A respectful workplace – one with a shared set of values around collaboration, communication and culture – brings out the best in you and your employees and impacts the overall organizational health, productivity and profitability. However, a recent study by Forum Research found that one in two Canadians report having experienced bullying at work. While this statistic is alarming, there are steps you can take as a leader to ensure your organization fosters a respectful work environment.

Caitlin Hall-Sharp, TEC Canada Human Resources and Change Manager, says that a positive culture is at the core of mitigating these issues, and it begins with the tone set from leadership. “Culture starts at the top – it starts with you. Regardless of company size, resolving these issues depend on the strength of your culture and how you, as a leader, respond.”

At TEC, our members are provided with resources to build and maintain a positive, inclusive and safe workplace culture. One of the most valuable tools in the market is the Respect in the Workplace training program, created by Respect Group Inc. As of December 2018, the Respect Group has certified over 1.2 million Canadians and implemented Respect in the Workplace in over 300 organizations, including TEC Canada head office.

We spoke with TEC member Wayne McNeil, co-founder of Respect Group Inc., on the importance of these training programs and how to be a proactive leader.

Why did you start the Respect Group?

Wayne McNeil: We initially started in 2004 with a simple goal to train all Canadian sports coaches on Bullying, Abuse, Harassment and Discrimination (BAHD) online. Over the years, having trained thousands of coaches and parents involved in sports, we heard the need to develop a program for workplaces dealing with the same BAHD issues. We then worked with HR Professionals and, through a partnership with the Mental Health Commission of Canada (purveyors of the Psychologically Safe Workplace Standards), we developed and delivered Respect in the Workplace.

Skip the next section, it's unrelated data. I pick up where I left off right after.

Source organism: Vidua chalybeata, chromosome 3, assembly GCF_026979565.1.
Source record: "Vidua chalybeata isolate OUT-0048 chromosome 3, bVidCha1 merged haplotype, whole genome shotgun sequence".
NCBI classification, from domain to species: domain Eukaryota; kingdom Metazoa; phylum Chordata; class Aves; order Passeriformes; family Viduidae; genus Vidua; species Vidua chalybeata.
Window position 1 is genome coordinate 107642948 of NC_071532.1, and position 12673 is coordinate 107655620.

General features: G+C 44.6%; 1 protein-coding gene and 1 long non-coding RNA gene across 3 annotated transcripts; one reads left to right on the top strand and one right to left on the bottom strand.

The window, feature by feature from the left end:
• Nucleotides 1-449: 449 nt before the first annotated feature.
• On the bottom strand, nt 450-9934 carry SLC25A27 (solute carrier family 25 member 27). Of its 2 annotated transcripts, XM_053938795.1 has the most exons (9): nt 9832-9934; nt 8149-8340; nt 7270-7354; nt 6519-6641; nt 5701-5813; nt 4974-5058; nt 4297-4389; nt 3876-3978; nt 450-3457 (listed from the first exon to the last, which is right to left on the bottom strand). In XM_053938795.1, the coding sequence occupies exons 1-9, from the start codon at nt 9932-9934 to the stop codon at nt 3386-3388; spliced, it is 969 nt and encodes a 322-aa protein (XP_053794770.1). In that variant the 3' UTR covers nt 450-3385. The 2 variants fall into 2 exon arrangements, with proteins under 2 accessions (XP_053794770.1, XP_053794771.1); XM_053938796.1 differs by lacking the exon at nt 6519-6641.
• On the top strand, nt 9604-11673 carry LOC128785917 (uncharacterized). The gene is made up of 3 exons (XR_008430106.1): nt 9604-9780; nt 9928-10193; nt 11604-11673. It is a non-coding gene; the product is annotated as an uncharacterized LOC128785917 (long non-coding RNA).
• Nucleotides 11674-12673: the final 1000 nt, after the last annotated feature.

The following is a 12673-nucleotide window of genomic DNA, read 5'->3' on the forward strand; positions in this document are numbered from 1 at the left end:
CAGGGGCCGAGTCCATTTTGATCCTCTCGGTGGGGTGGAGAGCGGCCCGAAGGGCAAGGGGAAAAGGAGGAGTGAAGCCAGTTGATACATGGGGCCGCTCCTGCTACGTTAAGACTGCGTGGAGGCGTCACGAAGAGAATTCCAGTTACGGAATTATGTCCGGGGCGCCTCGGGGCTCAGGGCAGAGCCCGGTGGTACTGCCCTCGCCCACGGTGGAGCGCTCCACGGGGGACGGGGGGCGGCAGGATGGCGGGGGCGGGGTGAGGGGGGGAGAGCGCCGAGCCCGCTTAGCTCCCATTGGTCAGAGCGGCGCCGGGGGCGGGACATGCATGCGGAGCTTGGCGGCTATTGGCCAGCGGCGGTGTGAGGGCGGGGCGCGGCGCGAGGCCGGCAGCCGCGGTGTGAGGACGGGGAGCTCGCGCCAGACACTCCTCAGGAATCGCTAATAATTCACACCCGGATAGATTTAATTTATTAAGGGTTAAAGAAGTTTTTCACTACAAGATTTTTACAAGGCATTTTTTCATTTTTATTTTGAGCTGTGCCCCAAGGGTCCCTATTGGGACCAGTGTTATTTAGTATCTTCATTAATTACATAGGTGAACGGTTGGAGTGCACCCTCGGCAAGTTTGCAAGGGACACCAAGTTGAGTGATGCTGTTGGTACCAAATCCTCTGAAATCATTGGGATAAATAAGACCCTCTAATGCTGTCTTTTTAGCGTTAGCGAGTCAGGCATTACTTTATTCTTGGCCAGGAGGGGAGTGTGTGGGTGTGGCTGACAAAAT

Where does respect in the workplace come from within an organization? How is it nurtured?

WM: It needs to come from leadership. It can start with HR professionals saying that they need to be proactive; they can plant the seed. But the tone of the culture, the commitment and the accountability must be set by senior leadership.

How does a leader encourage and demonstrate respect in the workplace?

WM: Lead by example – know, themselves, where the line is drawn – and hold others accountable. And there needs to be mandatory training for all employees within an organization. Every organization has people issues – it’s often what keeps leaders up at night – and preventative training like Respect in the Workplace can set some standards and open up the conversation before there is a problem. It’s better to be proactive than reactive.

How should you respond, as a leader, when someone comes to you with a concern? At what point do you step in?

WM: You don’t need to solve the problem, just have the confidence to report the issue to the proper HR designate within your organization or, if it is potentially a criminal act, to police.

What policies or procedures should an organization have in place to manage and mitigate workplace bullying?

WM: Polices and procedures are necessary, but they typically sit on the shelf until an issue arises. You really do need to have proactive training that creates standards, empowers the bystander and refers to the policies/procedures. Ultimately, your risk mitigation strategy needs to be in sync with your desire to drive a positive culture.

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